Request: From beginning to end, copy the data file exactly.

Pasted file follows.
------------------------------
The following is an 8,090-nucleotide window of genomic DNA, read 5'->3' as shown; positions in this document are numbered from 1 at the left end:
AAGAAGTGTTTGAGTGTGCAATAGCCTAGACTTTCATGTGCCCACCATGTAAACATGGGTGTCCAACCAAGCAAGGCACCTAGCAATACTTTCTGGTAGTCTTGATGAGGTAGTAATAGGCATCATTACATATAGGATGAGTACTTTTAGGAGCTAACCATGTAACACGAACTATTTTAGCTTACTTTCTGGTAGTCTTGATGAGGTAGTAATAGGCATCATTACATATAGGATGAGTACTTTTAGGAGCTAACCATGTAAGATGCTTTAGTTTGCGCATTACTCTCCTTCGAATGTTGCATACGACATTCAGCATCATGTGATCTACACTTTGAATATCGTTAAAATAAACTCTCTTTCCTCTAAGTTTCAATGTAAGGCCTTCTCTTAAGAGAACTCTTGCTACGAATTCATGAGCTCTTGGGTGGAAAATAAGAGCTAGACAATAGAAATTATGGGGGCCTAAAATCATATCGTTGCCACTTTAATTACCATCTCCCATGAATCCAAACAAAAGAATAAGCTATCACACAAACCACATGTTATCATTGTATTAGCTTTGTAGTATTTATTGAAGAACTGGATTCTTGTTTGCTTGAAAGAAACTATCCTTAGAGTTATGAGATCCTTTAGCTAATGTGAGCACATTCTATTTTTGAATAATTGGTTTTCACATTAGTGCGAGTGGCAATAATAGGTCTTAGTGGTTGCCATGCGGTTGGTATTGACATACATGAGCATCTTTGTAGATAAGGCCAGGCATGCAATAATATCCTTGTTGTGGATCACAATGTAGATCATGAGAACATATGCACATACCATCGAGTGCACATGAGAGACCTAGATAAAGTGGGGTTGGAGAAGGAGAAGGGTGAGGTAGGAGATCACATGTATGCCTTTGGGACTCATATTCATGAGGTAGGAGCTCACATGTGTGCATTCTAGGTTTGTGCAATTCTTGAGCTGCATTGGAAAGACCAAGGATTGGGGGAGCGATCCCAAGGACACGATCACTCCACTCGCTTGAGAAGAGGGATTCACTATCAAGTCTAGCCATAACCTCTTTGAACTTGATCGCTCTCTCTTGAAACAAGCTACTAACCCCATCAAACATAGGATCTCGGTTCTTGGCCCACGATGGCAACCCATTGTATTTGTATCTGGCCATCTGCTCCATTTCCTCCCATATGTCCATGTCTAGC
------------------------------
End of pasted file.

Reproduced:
The following is an 8,090-nucleotide window of genomic DNA, read 5'->3' as shown; positions in this document are numbered from 1 at the left end:
AAGAAGTGTTTGAGTGTGCAATAGCCTAGACTTTCATGTGCCCACCATGTAAACATGGGTGTCCAACCAAGCAAGGCACCTAGCAATACTTTCTGGTAGTCTTGATGAGGTAGTAATAGGCATCATTACATATAGGATGAGTACTTTTAGGAGCTAACCATGTAACACGAACTATTTTAGCTTACTTTCTGGTAGTCTTGATGAGGTAGTAATAGGCATCATTACATATAGGATGAGTACTTTTAGGAGCTAACCATGTAAGATGCTTTAGTTTGCGCATTACTCTCCTTCGAATGTTGCATACGACATTCAGCATCATGTGATCTACACTTTGAATATCGTTAAAATAAACTCTCTTTCCTCTAAGTTTCAATGTAAGGCCTTCTCTTAAGAGAACTCTTGCTACGAATTCATGAGCTCTTGGGTGGAAAATAAGAGCTAGACAATAGAAATTATGGGGGCCTAAAATCATATCGTTGCCACTTTAATTACCATCTCCCATGAATCCAAACAAAAGAATAAGCTATCACACAAACCACATGTTATCATTGTATTAGCTTTGTAGTATTTATTGAAGAACTGGATTCTTGTTTGCTTGAAAGAAACTATCCTTAGAGTTATGAGATCCTTTAGCTAATGTGAGCACATTCTATTTTTGAATAATTGGTTTTCACATTAGTGCGAGTGGCAATAATAGGTCTTAGTGGTTGCCATGCGGTTGGTATTGACATACATGAGCATCTTTGTAGATAAGGCCAGGCATGCAATAATATCCTTGTTGTGGATCACAATGTAGATCATGAGAACATATGCACATACCATCGAGTGCACATGAGAGACCTAGATAAAGTGGGGTTGGAGAAGGAGAAGGGTGAGGTAGGAGATCACATGTATGCCTTTGGGACTCATATTCATGAGGTAGGAGCTCACATGTGTGCATTCTAGGTTTGTGCAATTCTTGAGCTGCATTGGAAAGACCAAGGATTGGGGGAGCGATCCCAAGGACACGATCACTCCACTCGCTTGAGAAGAGGGATTCACTATCAAGTCTAGCCATAACCTCTTTGAACTTGATCGCTCTCTCTTGAAACAAGCTACTAACCCCATCAAACATAGGATCTCGGTTCTTGGCCCACGATGGCAACCCATTGTATTTGTATCTGGCCATCTGCTCCATTTCCTCCCATATGTCCATGTCTAGC